Mojave Flick Review: Haywire

Editor’s note: We all love movies, but rather than ask a syndicated columnist who has never visited our beautiful High Desert, we commissioned our own local movie critic: Nolan P. Smith to review films and give us a local perspective. Enjoy!

Miguel Gonzalez


By Nolan Patrick Smith

High Desert Daily

(Victorville) There has been massive buzz around Haywire in the weeks following its release: from former American Gladiator Gina Carano being in her first leading role in a wide release film to the list of talents surrounding the film which include Michael Douglas, Antonio Banderas and Ewan McGregor. Billed as an action flick that brings the energy, does Haywire end up fizzling out?

Directed by Steven Soderbergh, known for the Ocean’s Eleven films, Haywire tries to bring an edgy coolness to it, but falls flat at every turn. I see it has the flipside to last year’s hit Drive, which oozed with coolness and hit all the high notes just right. Gina Carano’s fighting abilities are not to be questioned, as the film shows she can clearly hold her own with the best of them: it’s quite sad that we only see her fighting abilities for a fraction of the film. Acting wise, Carano has a long way to go, but then again, even some of the best actors can end up with a cardboard like performance given the right train wreck of a script. None of the characters present in the film make the audience care about them, so watching the film in one sitting can be a milestone for most.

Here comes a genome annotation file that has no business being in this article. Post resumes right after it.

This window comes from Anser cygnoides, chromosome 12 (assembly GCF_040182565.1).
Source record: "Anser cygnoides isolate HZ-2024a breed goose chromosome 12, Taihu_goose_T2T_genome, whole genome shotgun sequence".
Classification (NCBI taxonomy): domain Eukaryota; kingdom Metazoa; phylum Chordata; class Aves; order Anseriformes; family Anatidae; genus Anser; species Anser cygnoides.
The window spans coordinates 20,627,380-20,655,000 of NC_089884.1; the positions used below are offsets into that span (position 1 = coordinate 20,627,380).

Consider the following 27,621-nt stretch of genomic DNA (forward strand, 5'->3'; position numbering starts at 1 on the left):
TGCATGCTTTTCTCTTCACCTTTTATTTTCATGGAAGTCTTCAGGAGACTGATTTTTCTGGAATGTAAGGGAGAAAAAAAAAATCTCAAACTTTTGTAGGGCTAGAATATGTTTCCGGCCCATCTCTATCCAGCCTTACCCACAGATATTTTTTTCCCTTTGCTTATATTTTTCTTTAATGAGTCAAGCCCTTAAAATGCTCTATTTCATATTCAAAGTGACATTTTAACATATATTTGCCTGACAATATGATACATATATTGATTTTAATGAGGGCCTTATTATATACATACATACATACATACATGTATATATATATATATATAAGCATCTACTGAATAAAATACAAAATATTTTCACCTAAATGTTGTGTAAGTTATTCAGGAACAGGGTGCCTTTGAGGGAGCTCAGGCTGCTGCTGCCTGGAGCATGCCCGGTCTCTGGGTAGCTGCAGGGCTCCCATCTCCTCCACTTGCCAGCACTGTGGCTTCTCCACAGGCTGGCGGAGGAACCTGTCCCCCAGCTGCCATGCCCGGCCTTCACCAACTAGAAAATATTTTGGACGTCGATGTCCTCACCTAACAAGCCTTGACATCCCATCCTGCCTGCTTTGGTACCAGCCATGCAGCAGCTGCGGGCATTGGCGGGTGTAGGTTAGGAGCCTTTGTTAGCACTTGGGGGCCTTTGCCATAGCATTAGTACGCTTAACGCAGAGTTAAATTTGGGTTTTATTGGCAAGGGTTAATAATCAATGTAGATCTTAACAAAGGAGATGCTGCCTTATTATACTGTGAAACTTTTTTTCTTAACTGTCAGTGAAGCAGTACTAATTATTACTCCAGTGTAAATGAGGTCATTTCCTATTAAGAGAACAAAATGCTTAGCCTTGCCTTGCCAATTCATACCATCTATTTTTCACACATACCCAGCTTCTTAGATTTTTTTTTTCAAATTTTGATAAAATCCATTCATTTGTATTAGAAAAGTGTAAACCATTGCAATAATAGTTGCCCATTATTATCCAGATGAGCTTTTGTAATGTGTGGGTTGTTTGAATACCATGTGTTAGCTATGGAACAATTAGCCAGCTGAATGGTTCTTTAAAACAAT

As I stated earlier, many top-notch talents are on board for this film, including Michael Douglas, Ewan McGregor, Michael Fassbender, and Antonio Banderas. It is a shame that their talents have no room to shine here, as none of these star actors make a memorable performance. Instead, the films center around Carano’s lead character, Mallory, and a nobody she takes along with her while she is on the run. Actions in this film make no sense, but that would be perfectly acceptable had there been brainless, loud violence to satisfy moviegoers.  The action scenes we do get are almost muted and lack any sort of impact, just as the score for the film does.

The most annoying, mind-numbing aspect of the film has to be the sound. The score sounds like a generic 70’s action flick gone horribly wrong, as the film tries so hard to make you believe that what you are hearing and seeing is a whole new level of cool. Like I mentioned above, even the sound effects sound off and muted, making me wonder how this made it past the cutting room floor.

Like I stated earlier, this is like the flipside to last year’s Drive: take out the high octane action scenes, the likable silent lead character, the mood driven score and overall high production quality of Drive and you get something dangerously close to Haywire. Even though the year just started, Haywire has already claimed the worst of the year title thus far.

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